I don't doubt there may be some difference in the amount you buy with a big cart but 30% just seems way too much IMHO.


I agree with FMF, people with big carts buy more than people with small carts or baskets, most likely because they intended to buy more in the 1st place. I only grab a cart if i'm doing some major shopping. Now, to save money at the store.... leave the kids at home! :)

Stats gone bad. FMF and Jim are right and Parade Magazine is trying to find causation where there probably is none (or at least, as Jim said, not 30% worth).

If there is a causation involved here it's the reverse. People use carts because they're buying a lot of stuff-- they don't buy a lot of stuff because they use carts. It's amazing to me that the author wasn't able to see something so obvious.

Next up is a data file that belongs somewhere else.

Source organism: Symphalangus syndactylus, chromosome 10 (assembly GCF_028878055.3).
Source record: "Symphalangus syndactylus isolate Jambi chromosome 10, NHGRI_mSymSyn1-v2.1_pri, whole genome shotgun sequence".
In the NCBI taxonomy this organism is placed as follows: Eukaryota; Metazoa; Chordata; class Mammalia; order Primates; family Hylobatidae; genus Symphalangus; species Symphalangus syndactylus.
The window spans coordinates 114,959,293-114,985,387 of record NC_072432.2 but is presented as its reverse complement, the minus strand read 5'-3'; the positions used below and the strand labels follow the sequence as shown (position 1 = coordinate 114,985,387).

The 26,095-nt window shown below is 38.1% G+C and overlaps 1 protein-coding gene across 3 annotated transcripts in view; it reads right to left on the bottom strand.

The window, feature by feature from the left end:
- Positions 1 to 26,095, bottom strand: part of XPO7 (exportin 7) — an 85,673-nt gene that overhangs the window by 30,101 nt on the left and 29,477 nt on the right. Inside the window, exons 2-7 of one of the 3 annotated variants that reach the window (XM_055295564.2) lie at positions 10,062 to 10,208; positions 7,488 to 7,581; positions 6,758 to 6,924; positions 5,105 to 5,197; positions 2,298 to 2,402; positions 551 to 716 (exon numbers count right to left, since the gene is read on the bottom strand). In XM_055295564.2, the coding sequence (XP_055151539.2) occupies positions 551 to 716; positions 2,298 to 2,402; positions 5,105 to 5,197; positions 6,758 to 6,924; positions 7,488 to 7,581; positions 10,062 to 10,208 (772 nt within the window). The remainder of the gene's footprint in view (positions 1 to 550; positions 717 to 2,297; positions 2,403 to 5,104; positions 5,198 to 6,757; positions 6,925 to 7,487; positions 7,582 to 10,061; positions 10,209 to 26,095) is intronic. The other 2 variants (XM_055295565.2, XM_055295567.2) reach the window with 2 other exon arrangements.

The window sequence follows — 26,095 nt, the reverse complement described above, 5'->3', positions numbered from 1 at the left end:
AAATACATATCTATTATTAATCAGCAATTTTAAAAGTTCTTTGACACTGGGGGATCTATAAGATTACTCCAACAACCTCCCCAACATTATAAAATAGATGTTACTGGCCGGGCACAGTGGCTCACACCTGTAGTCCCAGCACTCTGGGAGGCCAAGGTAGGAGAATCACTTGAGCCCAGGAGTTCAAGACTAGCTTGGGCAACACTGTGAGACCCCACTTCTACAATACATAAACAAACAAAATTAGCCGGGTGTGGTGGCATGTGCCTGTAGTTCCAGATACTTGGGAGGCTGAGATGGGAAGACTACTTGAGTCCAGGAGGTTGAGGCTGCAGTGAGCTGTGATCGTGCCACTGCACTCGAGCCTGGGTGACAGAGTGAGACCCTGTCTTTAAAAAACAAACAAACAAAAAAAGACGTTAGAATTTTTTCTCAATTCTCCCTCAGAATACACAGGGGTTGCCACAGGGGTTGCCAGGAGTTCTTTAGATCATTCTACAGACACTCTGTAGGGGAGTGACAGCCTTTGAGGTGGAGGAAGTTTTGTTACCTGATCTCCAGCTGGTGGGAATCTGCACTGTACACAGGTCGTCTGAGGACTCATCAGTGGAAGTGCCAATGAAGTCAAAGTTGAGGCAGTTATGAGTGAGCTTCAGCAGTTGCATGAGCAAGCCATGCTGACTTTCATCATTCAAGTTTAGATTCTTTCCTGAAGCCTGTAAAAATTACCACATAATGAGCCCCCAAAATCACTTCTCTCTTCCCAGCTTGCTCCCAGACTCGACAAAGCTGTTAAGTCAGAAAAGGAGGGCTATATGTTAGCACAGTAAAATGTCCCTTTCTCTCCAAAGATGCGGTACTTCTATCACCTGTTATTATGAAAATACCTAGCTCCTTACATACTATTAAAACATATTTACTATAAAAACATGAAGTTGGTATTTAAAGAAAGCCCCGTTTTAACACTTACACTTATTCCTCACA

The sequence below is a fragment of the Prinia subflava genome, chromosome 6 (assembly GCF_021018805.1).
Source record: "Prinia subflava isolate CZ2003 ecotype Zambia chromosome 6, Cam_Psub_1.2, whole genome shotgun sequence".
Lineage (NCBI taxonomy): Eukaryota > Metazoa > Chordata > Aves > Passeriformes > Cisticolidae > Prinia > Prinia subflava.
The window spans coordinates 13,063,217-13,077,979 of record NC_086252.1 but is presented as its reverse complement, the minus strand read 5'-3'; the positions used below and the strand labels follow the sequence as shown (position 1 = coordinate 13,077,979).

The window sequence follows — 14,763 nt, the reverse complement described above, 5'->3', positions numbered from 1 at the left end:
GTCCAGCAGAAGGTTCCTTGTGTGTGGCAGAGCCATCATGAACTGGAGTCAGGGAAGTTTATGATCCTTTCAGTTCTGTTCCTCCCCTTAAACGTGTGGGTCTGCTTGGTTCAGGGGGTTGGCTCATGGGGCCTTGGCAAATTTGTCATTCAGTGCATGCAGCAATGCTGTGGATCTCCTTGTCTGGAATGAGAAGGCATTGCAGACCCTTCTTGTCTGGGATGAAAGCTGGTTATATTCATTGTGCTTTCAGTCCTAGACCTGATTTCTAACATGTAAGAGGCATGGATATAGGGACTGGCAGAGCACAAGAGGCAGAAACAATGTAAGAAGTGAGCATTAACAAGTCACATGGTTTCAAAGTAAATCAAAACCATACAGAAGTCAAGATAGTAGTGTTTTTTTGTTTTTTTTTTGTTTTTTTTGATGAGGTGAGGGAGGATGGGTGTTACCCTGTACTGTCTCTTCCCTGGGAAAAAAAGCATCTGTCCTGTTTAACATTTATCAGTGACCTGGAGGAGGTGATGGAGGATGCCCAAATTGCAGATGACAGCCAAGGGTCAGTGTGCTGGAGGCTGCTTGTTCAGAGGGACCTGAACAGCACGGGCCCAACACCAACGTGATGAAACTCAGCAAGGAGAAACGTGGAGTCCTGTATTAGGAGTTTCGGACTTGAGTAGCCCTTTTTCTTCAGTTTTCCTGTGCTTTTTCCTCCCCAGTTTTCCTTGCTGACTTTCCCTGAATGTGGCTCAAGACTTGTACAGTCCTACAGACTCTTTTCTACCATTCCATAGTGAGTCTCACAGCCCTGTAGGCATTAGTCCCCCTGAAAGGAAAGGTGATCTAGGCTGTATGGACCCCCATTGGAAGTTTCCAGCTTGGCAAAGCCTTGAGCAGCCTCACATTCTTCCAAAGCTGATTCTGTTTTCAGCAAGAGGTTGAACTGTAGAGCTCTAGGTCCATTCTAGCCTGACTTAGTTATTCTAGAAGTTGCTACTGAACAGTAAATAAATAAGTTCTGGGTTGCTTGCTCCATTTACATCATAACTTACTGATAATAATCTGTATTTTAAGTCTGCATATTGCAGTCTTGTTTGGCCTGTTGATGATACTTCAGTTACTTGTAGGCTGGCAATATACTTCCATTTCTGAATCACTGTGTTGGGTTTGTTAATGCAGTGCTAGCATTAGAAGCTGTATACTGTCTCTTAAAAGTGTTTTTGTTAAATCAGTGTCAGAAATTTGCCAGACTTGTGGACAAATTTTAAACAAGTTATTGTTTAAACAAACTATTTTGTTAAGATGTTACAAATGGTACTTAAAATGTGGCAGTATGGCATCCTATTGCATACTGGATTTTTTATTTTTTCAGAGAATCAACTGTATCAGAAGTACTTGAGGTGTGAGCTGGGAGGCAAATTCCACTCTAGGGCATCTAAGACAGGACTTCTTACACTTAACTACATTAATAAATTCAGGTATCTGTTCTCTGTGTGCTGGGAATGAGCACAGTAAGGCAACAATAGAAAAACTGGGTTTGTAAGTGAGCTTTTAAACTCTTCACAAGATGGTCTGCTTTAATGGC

Unless there's something else in the article saying they somehow controlled for the reverse causation then this is really, really sloppy analysis and reporting. If you are not intelligent about statistics then you have no business using them in a report. People like this give my line of work a bad name.

And buying a minivan increases fertility....

I could see that as a mental factor, but not sure if that matters. It's more about just knowing what you need, and sticking to it. I think people spend more when they go out with just a credit card and rely on that. When they have cash or a set range they would like to spend in they are less likely to overspend.

I think there is some correlation, just as satiety is partially linked to portion size (that is, how much people need to eat before they feel full depends on how big a serving they get).